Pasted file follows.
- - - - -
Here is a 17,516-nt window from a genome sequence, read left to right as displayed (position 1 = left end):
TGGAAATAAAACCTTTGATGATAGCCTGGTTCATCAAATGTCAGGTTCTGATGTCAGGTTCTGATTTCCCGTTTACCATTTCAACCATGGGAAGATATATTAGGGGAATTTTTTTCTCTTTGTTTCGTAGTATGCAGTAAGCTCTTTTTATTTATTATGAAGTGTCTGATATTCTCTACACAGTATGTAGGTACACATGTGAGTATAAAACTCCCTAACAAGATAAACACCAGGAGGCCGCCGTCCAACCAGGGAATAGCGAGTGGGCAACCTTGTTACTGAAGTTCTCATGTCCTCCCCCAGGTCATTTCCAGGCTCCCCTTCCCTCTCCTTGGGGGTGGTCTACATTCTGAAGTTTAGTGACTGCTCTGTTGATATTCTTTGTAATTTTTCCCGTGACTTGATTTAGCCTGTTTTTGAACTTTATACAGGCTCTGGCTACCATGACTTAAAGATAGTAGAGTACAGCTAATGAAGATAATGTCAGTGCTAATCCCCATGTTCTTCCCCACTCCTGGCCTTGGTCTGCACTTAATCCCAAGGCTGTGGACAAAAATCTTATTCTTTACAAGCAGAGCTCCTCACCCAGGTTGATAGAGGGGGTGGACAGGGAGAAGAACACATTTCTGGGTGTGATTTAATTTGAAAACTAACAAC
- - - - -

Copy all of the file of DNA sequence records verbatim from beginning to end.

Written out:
Here is a 17,516-nt window from a genome sequence, read left to right as displayed (position 1 = left end):
TGGAAATAAAACCTTTGATGATAGCCTGGTTCATCAAATGTCAGGTTCTGATGTCAGGTTCTGATTTCCCGTTTACCATTTCAACCATGGGAAGATATATTAGGGGAATTTTTTTCTCTTTGTTTCGTAGTATGCAGTAAGCTCTTTTTATTTATTATGAAGTGTCTGATATTCTCTACACAGTATGTAGGTACACATGTGAGTATAAAACTCCCTAACAAGATAAACACCAGGAGGCCGCCGTCCAACCAGGGAATAGCGAGTGGGCAACCTTGTTACTGAAGTTCTCATGTCCTCCCCCAGGTCATTTCCAGGCTCCCCTTCCCTCTCCTTGGGGGTGGTCTACATTCTGAAGTTTAGTGACTGCTCTGTTGATATTCTTTGTAATTTTTCCCGTGACTTGATTTAGCCTGTTTTTGAACTTTATACAGGCTCTGGCTACCATGACTTAAAGATAGTAGAGTACAGCTAATGAAGATAATGTCAGTGCTAATCCCCATGTTCTTCCCCACTCCTGGCCTTGGTCTGCACTTAATCCCAAGGCTGTGGACAAAAATCTTATTCTTTACAAGCAGAGCTCCTCACCCAGGTTGATAGAGGGGGTGGACAGGGAGAAGAACACATTTCTGGGTGTGATTTAATTTGAAAACTAACAAC